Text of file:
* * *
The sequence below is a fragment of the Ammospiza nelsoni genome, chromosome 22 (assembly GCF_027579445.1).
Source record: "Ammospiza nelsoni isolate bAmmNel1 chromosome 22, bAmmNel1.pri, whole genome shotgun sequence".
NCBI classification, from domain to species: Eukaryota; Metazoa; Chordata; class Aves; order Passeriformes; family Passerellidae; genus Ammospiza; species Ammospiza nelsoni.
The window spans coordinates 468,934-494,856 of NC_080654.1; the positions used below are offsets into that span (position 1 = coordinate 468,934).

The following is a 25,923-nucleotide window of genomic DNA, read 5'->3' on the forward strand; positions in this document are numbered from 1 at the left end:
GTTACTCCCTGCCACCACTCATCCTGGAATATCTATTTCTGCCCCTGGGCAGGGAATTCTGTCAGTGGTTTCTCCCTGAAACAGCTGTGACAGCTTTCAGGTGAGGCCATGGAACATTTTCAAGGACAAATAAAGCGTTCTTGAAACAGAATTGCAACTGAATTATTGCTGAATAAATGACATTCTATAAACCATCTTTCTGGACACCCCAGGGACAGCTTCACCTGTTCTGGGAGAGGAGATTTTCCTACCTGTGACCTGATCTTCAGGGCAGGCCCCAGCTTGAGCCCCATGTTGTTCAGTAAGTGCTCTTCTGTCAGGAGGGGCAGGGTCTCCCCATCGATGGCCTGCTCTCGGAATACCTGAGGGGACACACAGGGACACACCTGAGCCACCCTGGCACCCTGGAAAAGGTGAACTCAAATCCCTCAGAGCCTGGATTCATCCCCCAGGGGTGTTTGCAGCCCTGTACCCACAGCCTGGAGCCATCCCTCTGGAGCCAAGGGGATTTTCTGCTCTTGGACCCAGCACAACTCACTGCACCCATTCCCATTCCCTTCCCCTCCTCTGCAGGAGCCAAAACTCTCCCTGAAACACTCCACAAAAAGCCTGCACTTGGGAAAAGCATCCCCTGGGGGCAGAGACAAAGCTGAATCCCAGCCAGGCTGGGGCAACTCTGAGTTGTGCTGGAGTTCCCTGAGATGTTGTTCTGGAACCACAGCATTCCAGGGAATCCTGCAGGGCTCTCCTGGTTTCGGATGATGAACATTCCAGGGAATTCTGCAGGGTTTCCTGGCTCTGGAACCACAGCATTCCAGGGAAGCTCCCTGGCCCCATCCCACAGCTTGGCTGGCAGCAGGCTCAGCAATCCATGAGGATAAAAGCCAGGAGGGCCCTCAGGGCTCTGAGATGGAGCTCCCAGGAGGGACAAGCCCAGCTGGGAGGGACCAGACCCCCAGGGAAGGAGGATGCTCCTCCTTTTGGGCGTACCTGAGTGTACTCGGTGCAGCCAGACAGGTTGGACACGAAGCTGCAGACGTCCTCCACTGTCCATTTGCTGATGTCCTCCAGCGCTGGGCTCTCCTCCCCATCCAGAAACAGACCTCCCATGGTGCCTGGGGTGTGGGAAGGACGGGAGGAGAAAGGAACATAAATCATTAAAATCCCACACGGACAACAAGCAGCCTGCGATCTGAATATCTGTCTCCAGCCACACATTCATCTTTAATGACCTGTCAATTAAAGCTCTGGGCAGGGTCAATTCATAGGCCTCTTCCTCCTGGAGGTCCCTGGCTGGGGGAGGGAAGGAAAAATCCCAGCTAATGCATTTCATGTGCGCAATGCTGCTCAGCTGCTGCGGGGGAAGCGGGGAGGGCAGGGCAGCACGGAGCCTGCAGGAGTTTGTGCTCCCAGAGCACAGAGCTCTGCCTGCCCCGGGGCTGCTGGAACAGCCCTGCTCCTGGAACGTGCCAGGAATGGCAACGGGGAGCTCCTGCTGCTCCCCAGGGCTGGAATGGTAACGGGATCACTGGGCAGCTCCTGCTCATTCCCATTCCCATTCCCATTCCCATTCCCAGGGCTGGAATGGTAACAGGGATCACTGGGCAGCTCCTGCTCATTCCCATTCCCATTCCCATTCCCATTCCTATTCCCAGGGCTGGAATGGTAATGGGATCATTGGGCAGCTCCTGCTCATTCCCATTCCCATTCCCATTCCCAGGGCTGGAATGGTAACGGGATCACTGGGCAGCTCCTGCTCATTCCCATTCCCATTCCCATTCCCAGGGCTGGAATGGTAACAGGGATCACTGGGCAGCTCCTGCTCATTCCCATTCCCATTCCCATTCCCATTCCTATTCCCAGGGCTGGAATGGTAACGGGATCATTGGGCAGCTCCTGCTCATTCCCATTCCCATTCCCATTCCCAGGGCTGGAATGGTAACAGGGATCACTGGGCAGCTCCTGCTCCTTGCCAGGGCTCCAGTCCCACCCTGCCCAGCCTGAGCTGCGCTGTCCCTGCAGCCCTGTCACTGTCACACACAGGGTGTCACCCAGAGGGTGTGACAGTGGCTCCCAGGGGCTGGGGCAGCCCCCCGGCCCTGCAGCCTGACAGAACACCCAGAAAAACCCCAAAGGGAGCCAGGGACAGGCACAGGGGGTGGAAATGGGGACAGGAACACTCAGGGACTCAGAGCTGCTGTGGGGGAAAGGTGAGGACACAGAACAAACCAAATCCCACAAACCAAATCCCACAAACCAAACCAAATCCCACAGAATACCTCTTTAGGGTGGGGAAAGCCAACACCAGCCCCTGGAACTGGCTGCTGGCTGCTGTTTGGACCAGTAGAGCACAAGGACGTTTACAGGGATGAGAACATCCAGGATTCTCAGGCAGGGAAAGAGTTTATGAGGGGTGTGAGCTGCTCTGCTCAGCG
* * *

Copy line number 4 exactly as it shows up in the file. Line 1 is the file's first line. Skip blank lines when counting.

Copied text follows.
The window spans coordinates 468,934-494,856 of NC_080654.1; the positions used below are offsets into that span (position 1 = coordinate 468,934).